So apparently there is a fear that pink shirts look too much like normal fire fighter uniforms.

Or at least that’s the argument of Connie Cochran, Stockton’s Public Information Officer. She had the dubious task of explaining away Stockton City Manager Bob Deis’s decision to bar fire fighters from wearing pink shirts every day this week.

The pink shirts were printed by the International Association of Fire Fighters in support of Susan G. Komen for The Cure. The idea was originally that the shirts be worn everyday for a week, by both on- and off-duty fire fighters. (See examples of other fire fighters and their “Go Pink” gear.

When off-duty, the members of IAFF Local 456 would raise money by bagging groceries, passing the boot, or (as originally planned) selling the pink shirts. But the City Manager had none of that.

Although Stockton Fire Chief Ronald Hittle had agreed to the activities, I guess someone forgot to check with the Bob Deis.

On Friday, Deis issued a directive via email informing the fire fighters that they would only be allowed to wear pink one day – that day – and if they sold the shirts, they could be subject to disciplinary action.

When I contacted Cochran for more information, I was told the issue was with the shirts themselves. Because they had the same design as the fire fighters’ on-duty t-shirt, there was confusion in the community.

Some residents were concerned they were paying these fire fighters to raise money and bag groceries, not fight fires.

Ok. I’ll give them that one. But I see fire fighters passing boots all the time. Often times, they are wearing t-shirts that, as your average citizen, I think look like on-duty clothes. How should I know the difference?

Well, if I looked at the insignia on these pink-colored, Susan G Komen for the Cure shirts, I’d see that there’s a pink ribbon in the center of the screen-printed badge, and not the word Stockton

Funny, I would have thought it would have been the PINK SHIRT that would lead me to believe these people were off-duty.

And I’ll tell you something else. If I were in an emergency situation and someone came barreling into my house or was using the jaws-of-life on my car to save me, I wouldn’t care if they were wearing pink and purple polka-dotted tube tops with orange and blue (go Gators) stripes on underneath. I’d just be happy to be saved.

The city was also concerned about selling shirts that said Stockton Fire Department on the back. This could lead to confusion down the road with people imitating fire fighters.

Well, again, I would imagine the PINK SHIRT would be a give away, but color me crazy. But the Cochran told me that the shirts should have been printed with “Fire Fighter Local 456” on the back to avoid confusion.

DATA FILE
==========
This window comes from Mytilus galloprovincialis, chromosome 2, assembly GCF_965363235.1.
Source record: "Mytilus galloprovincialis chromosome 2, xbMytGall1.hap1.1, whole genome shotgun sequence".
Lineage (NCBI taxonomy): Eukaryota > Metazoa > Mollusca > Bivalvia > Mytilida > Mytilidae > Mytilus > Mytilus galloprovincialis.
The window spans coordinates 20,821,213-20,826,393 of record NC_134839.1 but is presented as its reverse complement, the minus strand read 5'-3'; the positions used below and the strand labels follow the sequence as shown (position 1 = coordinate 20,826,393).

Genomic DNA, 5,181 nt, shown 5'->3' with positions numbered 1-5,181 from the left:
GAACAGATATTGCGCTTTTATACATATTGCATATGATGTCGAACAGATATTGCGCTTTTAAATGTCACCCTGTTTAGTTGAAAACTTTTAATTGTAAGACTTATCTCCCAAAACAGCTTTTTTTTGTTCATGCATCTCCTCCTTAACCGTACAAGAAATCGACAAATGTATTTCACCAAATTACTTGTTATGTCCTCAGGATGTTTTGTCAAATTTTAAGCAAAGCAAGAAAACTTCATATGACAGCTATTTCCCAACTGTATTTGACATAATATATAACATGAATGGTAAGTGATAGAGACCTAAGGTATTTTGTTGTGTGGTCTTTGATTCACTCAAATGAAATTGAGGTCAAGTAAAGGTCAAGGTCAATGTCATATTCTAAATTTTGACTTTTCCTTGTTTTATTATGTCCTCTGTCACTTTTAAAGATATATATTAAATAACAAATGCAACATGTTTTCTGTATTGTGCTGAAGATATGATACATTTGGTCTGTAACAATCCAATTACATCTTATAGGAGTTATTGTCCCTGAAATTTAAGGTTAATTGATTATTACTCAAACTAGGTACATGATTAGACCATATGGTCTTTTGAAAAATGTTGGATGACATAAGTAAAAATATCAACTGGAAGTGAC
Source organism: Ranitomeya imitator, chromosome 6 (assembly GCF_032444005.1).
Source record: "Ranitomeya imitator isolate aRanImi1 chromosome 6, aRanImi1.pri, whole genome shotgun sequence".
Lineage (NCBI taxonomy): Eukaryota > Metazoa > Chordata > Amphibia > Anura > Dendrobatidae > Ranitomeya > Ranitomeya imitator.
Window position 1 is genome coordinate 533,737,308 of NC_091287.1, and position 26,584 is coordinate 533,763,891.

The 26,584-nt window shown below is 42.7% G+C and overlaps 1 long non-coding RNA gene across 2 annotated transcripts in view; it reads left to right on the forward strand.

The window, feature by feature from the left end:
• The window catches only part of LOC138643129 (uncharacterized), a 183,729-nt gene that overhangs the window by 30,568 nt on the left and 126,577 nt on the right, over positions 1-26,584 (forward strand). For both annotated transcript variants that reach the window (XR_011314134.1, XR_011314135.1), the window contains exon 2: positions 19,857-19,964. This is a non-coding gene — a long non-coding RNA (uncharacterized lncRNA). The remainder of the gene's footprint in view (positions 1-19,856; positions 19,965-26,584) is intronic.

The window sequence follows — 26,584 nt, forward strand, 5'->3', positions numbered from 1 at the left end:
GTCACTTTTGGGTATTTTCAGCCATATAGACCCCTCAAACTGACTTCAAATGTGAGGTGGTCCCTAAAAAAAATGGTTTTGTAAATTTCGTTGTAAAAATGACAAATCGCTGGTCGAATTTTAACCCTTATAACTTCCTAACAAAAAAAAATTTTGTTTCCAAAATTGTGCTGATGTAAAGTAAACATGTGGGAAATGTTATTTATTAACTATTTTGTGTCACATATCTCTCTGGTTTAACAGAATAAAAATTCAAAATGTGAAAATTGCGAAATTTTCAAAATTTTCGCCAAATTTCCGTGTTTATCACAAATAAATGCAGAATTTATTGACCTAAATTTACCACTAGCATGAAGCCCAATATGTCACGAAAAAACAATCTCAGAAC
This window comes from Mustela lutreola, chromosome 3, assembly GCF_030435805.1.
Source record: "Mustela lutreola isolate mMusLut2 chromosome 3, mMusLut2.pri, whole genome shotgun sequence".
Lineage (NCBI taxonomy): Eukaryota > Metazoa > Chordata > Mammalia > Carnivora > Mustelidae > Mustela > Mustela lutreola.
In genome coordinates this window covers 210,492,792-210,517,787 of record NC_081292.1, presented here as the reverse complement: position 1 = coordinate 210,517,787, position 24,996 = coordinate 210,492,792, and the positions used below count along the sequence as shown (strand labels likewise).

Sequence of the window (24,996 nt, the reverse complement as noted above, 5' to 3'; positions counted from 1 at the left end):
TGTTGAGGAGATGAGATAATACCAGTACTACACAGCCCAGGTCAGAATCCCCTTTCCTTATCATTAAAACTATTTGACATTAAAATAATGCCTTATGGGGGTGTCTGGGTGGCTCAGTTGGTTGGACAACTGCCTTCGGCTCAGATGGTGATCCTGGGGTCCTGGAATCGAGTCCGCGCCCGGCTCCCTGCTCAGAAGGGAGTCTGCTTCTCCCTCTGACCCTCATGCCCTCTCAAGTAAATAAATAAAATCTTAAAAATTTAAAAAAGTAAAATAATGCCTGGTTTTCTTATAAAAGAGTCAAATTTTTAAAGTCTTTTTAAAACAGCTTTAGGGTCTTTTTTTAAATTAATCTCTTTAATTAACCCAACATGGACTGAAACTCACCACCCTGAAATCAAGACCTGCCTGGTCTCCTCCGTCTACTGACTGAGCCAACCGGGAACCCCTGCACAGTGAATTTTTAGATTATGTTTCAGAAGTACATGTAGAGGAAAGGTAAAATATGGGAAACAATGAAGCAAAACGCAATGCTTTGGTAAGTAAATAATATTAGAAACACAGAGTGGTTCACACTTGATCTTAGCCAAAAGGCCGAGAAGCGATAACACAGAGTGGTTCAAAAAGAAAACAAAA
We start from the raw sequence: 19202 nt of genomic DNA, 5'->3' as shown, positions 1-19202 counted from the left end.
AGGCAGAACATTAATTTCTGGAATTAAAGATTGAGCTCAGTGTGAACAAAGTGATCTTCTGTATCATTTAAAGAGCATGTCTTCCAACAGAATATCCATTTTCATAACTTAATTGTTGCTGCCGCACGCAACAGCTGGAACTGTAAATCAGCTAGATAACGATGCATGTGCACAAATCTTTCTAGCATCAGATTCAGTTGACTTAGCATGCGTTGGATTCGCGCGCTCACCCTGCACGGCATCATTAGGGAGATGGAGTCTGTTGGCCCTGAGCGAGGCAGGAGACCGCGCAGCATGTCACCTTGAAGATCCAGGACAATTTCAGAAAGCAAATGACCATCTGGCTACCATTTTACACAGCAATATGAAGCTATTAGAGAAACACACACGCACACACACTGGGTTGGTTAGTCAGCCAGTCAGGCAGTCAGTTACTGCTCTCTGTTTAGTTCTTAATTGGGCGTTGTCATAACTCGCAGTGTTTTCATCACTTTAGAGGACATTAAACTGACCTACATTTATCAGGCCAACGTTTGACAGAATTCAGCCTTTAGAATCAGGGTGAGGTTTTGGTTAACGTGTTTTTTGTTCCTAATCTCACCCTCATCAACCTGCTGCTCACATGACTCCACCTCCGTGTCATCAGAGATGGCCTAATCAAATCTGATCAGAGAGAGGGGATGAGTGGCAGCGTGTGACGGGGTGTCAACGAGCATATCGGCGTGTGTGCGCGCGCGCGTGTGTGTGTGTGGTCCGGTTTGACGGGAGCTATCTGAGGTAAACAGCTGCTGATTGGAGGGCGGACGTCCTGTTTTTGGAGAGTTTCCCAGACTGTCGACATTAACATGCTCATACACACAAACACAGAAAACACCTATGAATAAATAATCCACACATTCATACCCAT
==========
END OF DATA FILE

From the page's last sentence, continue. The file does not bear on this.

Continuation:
Perhaps if an 83 year-old retiree were wearing one, I would ask him or her to climb a tree to save a cat. But then again, if the words “Fire Fighter Local 456” were printed on the back, I’d think better of it. Then again, the words “fire fighter” would still be on there. Perhaps a euphemism would be a better route here.  I’d ask for the shirts to be printed with the words “Fire Extinguishers Extraordinaire Local 456” on the back.

The International Association of Fire Fighters claims this was a political move to keep them from looking good to the public during a labor negotiation; Cochran made no claim about labor negotiations at all.

But I say they’re both in the wrong here.

I commend the fire fighters for trying to raise money and awareness for such a worthy cause, but if they attribute this move by the City Manager as a way to keep them from improving their image during labor negotiations, then that makes me think that maybe that’s what they were trying to do.

And if the City actually did prevent the fundraisers for political purposes, then shame on them as well.

Some things ought to be above petty political squabbling or positioning. Perhaps instead of striking dead this fundraiser on the first day, a better solution could have been negotiated by both sides.

But in the end of this one, I think everyone comes out with a bit of a black eye.

All I know is that next year, I’ll attend Sacramento’s Susan G. Komen Race For The Cure… I’d run it too, but I’m not allowed. But I’ll stand at the finish line and cheer for every survivor who crosses the finish line, and I’ll cheer just as loudly for those people who are running for someone who can’t.